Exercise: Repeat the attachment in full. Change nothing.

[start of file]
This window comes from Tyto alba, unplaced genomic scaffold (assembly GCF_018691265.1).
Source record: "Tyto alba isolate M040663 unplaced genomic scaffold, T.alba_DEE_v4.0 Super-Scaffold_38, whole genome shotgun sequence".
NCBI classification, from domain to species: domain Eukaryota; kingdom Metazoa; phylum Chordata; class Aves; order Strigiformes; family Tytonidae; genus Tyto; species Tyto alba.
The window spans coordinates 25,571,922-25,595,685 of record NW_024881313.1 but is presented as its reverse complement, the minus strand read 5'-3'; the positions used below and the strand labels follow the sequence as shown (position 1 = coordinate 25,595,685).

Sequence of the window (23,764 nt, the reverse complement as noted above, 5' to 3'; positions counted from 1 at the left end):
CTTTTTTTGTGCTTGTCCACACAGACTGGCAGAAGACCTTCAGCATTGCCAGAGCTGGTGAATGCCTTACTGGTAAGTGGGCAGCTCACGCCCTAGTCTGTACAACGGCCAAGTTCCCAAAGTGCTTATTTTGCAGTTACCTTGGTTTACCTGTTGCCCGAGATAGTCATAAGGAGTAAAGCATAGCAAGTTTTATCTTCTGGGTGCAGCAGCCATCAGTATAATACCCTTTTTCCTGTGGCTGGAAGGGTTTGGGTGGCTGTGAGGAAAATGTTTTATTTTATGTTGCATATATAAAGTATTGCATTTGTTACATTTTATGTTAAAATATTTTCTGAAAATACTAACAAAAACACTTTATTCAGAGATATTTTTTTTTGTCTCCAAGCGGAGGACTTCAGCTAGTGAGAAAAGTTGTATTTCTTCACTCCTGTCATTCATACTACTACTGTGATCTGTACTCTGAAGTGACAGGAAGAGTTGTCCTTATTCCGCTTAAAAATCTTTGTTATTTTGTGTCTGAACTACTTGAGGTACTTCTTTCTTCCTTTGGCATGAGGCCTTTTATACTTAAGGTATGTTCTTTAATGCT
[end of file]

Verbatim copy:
This window comes from Tyto alba, unplaced genomic scaffold (assembly GCF_018691265.1).
Source record: "Tyto alba isolate M040663 unplaced genomic scaffold, T.alba_DEE_v4.0 Super-Scaffold_38, whole genome shotgun sequence".
NCBI classification, from domain to species: domain Eukaryota; kingdom Metazoa; phylum Chordata; class Aves; order Strigiformes; family Tytonidae; genus Tyto; species Tyto alba.
The window spans coordinates 25,571,922-25,595,685 of record NW_024881313.1 but is presented as its reverse complement, the minus strand read 5'-3'; the positions used below and the strand labels follow the sequence as shown (position 1 = coordinate 25,595,685).

Sequence of the window (23,764 nt, the reverse complement as noted above, 5' to 3'; positions counted from 1 at the left end):
CTTTTTTTGTGCTTGTCCACACAGACTGGCAGAAGACCTTCAGCATTGCCAGAGCTGGTGAATGCCTTACTGGTAAGTGGGCAGCTCACGCCCTAGTCTGTACAACGGCCAAGTTCCCAAAGTGCTTATTTTGCAGTTACCTTGGTTTACCTGTTGCCCGAGATAGTCATAAGGAGTAAAGCATAGCAAGTTTTATCTTCTGGGTGCAGCAGCCATCAGTATAATACCCTTTTTCCTGTGGCTGGAAGGGTTTGGGTGGCTGTGAGGAAAATGTTTTATTTTATGTTGCATATATAAAGTATTGCATTTGTTACATTTTATGTTAAAATATTTTCTGAAAATACTAACAAAAACACTTTATTCAGAGATATTTTTTTTTGTCTCCAAGCGGAGGACTTCAGCTAGTGAGAAAAGTTGTATTTCTTCACTCCTGTCATTCATACTACTACTGTGATCTGTACTCTGAAGTGACAGGAAGAGTTGTCCTTATTCCGCTTAAAAATCTTTGTTATTTTGTGTCTGAACTACTTGAGGTACTTCTTTCTTCCTTTGGCATGAGGCCTTTTATACTTAAGGTATGTTCTTTAATGCT